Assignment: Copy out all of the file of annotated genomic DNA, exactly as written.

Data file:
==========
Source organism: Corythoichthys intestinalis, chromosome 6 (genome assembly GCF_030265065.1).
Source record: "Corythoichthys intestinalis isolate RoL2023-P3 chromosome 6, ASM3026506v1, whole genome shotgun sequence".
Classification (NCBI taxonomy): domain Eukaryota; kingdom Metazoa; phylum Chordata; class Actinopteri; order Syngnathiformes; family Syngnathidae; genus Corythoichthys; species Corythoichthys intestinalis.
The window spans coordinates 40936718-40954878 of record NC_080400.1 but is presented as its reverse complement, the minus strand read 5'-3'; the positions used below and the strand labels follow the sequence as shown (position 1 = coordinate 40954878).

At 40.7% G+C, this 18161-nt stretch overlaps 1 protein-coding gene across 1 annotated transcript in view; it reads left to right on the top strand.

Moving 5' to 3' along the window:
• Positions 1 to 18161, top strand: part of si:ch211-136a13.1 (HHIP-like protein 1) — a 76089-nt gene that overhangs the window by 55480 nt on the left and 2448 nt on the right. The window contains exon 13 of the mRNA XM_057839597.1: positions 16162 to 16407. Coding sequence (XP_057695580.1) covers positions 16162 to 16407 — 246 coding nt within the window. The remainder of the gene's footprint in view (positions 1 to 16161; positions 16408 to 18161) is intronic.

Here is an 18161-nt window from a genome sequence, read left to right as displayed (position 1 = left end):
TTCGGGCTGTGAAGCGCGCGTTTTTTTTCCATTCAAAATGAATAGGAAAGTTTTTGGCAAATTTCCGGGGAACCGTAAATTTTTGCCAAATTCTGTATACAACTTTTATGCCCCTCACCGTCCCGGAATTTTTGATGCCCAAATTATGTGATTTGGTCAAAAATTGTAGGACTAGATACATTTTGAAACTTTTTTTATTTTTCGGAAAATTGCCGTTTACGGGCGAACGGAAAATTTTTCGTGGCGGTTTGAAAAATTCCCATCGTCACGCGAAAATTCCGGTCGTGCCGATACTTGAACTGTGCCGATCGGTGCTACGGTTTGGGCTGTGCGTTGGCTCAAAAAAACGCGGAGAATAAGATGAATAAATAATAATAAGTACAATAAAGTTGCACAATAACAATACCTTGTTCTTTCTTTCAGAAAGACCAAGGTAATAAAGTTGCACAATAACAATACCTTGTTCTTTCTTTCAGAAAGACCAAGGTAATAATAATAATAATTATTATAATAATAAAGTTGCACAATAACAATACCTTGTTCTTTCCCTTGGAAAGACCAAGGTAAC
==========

Source organism: Corythoichthys intestinalis, chromosome 6 (genome assembly GCF_030265065.1).
Source record: "Corythoichthys intestinalis isolate RoL2023-P3 chromosome 6, ASM3026506v1, whole genome shotgun sequence".
Classification (NCBI taxonomy): domain Eukaryota; kingdom Metazoa; phylum Chordata; class Actinopteri; order Syngnathiformes; family Syngnathidae; genus Corythoichthys; species Corythoichthys intestinalis.
The window spans coordinates 40936718-40954878 of record NC_080400.1 but is presented as its reverse complement, the minus strand read 5'-3'; the positions used below and the strand labels follow the sequence as shown (position 1 = coordinate 40954878).

At 40.7% G+C, this 18161-nt stretch overlaps 1 protein-coding gene across 1 annotated transcript in view; it reads left to right on the top strand.

Moving 5' to 3' along the window:
• Positions 1 to 18161, top strand: part of si:ch211-136a13.1 (HHIP-like protein 1) — a 76089-nt gene that overhangs the window by 55480 nt on the left and 2448 nt on the right. The window contains exon 13 of the mRNA XM_057839597.1: positions 16162 to 16407. Coding sequence (XP_057695580.1) covers positions 16162 to 16407 — 246 coding nt within the window. The remainder of the gene's footprint in view (positions 1 to 16161; positions 16408 to 18161) is intronic.

Here is an 18161-nt window from a genome sequence, read left to right as displayed (position 1 = left end):
TTCGGGCTGTGAAGCGCGCGTTTTTTTTCCATTCAAAATGAATAGGAAAGTTTTTGGCAAATTTCCGGGGAACCGTAAATTTTTGCCAAATTCTGTATACAACTTTTATGCCCCTCACCGTCCCGGAATTTTTGATGCCCAAATTATGTGATTTGGTCAAAAATTGTAGGACTAGATACATTTTGAAACTTTTTTTATTTTTCGGAAAATTGCCGTTTACGGGCGAACGGAAAATTTTTCGTGGCGGTTTGAAAAATTCCCATCGTCACGCGAAAATTCCGGTCGTGCCGATACTTGAACTGTGCCGATCGGTGCTACGGTTTGGGCTGTGCGTTGGCTCAAAAAAACGCGGAGAATAAGATGAATAAATAATAATAAGTACAATAAAGTTGCACAATAACAATACCTTGTTCTTTCTTTCAGAAAGACCAAGGTAATAAAGTTGCACAATAACAATACCTTGTTCTTTCTTTCAGAAAGACCAAGGTAATAATAATAATAATTATTATAATAATAAAGTTGCACAATAACAATACCTTGTTCTTTCCCTTGGAAAGACCAAGGTAAC